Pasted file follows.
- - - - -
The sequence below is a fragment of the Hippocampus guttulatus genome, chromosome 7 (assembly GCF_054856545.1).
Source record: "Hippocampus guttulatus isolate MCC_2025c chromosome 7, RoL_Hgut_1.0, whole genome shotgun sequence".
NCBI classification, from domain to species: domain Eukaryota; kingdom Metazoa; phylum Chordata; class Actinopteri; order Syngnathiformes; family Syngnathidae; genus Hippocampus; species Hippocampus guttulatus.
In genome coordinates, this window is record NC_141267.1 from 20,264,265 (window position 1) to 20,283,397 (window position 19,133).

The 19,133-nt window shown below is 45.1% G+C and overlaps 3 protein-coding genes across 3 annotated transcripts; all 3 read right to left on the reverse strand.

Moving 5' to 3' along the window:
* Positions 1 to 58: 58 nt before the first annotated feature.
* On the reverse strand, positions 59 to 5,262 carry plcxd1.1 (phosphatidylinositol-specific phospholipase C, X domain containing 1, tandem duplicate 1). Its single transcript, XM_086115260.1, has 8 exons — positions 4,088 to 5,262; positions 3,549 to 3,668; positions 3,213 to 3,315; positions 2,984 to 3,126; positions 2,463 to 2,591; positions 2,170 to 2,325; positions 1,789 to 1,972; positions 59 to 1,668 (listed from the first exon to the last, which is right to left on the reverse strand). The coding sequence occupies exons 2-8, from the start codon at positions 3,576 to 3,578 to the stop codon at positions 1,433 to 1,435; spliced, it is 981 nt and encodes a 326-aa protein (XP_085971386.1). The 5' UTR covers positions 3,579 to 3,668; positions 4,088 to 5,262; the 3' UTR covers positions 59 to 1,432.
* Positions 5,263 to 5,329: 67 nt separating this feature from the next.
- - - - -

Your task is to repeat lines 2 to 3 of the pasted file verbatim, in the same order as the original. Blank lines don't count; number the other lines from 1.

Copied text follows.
Source record: "Hippocampus guttulatus isolate MCC_2025c chromosome 7, RoL_Hgut_1.0, whole genome shotgun sequence".
NCBI classification, from domain to species: domain Eukaryota; kingdom Metazoa; phylum Chordata; class Actinopteri; order Syngnathiformes; family Syngnathidae; genus Hippocampus; species Hippocampus guttulatus.